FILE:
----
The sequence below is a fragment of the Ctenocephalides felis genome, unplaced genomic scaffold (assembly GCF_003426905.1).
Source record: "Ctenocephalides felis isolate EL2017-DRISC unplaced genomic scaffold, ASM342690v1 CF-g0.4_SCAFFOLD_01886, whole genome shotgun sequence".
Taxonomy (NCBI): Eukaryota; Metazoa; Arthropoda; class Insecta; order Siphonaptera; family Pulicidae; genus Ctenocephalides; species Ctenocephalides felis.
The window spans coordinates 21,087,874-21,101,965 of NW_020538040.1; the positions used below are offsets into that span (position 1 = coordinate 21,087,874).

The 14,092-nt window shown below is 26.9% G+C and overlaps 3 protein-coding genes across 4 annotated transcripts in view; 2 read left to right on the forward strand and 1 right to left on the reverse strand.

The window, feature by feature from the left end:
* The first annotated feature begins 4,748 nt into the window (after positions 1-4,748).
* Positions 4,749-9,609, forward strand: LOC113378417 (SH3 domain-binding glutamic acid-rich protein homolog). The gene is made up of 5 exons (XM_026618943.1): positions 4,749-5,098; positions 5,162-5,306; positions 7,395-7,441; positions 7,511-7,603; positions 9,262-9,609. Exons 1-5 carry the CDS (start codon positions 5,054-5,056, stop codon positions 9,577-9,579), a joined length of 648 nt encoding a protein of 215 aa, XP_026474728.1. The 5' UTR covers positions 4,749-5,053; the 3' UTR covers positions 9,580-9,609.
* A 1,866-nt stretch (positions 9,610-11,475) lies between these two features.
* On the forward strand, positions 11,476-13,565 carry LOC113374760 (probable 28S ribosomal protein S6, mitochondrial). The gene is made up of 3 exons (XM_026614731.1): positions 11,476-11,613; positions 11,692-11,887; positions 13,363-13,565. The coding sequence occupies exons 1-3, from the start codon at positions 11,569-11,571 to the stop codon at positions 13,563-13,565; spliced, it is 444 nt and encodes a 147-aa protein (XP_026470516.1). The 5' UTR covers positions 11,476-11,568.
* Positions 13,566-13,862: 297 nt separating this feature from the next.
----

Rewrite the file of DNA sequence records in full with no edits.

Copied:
The sequence below is a fragment of the Ctenocephalides felis genome, unplaced genomic scaffold (assembly GCF_003426905.1).
Source record: "Ctenocephalides felis isolate EL2017-DRISC unplaced genomic scaffold, ASM342690v1 CF-g0.4_SCAFFOLD_01886, whole genome shotgun sequence".
Taxonomy (NCBI): Eukaryota; Metazoa; Arthropoda; class Insecta; order Siphonaptera; family Pulicidae; genus Ctenocephalides; species Ctenocephalides felis.
The window spans coordinates 21,087,874-21,101,965 of NW_020538040.1; the positions used below are offsets into that span (position 1 = coordinate 21,087,874).

The 14,092-nt window shown below is 26.9% G+C and overlaps 3 protein-coding genes across 4 annotated transcripts in view; 2 read left to right on the forward strand and 1 right to left on the reverse strand.

The window, feature by feature from the left end:
* The first annotated feature begins 4,748 nt into the window (after positions 1-4,748).
* Positions 4,749-9,609, forward strand: LOC113378417 (SH3 domain-binding glutamic acid-rich protein homolog). The gene is made up of 5 exons (XM_026618943.1): positions 4,749-5,098; positions 5,162-5,306; positions 7,395-7,441; positions 7,511-7,603; positions 9,262-9,609. Exons 1-5 carry the CDS (start codon positions 5,054-5,056, stop codon positions 9,577-9,579), a joined length of 648 nt encoding a protein of 215 aa, XP_026474728.1. The 5' UTR covers positions 4,749-5,053; the 3' UTR covers positions 9,580-9,609.
* A 1,866-nt stretch (positions 9,610-11,475) lies between these two features.
* On the forward strand, positions 11,476-13,565 carry LOC113374760 (probable 28S ribosomal protein S6, mitochondrial). The gene is made up of 3 exons (XM_026614731.1): positions 11,476-11,613; positions 11,692-11,887; positions 13,363-13,565. The coding sequence occupies exons 1-3, from the start codon at positions 11,569-11,571 to the stop codon at positions 13,563-13,565; spliced, it is 444 nt and encodes a 147-aa protein (XP_026470516.1). The 5' UTR covers positions 11,476-11,568.
* Positions 13,566-13,862: 297 nt separating this feature from the next.